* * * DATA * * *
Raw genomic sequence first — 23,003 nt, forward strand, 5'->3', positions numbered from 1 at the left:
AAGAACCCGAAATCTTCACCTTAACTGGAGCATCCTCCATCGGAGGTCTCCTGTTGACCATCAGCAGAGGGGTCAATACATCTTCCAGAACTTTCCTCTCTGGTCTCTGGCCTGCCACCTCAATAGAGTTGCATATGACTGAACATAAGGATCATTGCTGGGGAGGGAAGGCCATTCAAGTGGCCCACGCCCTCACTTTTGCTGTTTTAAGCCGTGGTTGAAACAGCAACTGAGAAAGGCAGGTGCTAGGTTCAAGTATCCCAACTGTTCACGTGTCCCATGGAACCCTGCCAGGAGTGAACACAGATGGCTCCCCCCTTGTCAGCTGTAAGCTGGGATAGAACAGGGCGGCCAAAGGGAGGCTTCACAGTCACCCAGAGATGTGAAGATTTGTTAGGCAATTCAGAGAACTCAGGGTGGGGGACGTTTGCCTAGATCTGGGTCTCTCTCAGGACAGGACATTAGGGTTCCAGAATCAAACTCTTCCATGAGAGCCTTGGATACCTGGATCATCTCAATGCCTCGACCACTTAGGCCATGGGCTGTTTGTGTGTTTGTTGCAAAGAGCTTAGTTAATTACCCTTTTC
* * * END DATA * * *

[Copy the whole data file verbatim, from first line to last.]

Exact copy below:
Raw genomic sequence first — 23,003 nt, forward strand, 5'->3', positions numbered from 1 at the left:
AAGAACCCGAAATCTTCACCTTAACTGGAGCATCCTCCATCGGAGGTCTCCTGTTGACCATCAGCAGAGGGGTCAATACATCTTCCAGAACTTTCCTCTCTGGTCTCTGGCCTGCCACCTCAATAGAGTTGCATATGACTGAACATAAGGATCATTGCTGGGGAGGGAAGGCCATTCAAGTGGCCCACGCCCTCACTTTTGCTGTTTTAAGCCGTGGTTGAAACAGCAACTGAGAAAGGCAGGTGCTAGGTTCAAGTATCCCAACTGTTCACGTGTCCCATGGAACCCTGCCAGGAGTGAACACAGATGGCTCCCCCCTTGTCAGCTGTAAGCTGGGATAGAACAGGGCGGCCAAAGGGAGGCTTCACAGTCACCCAGAGATGTGAAGATTTGTTAGGCAATTCAGAGAACTCAGGGTGGGGGACGTTTGCCTAGATCTGGGTCTCTCTCAGGACAGGACATTAGGGTTCCAGAATCAAACTCTTCCATGAGAGCCTTGGATACCTGGATCATCTCAATGCCTCGACCACTTAGGCCATGGGCTGTTTGTGTGTTTGTTGCAAAGAGCTTAGTTAATTACCCTTTTC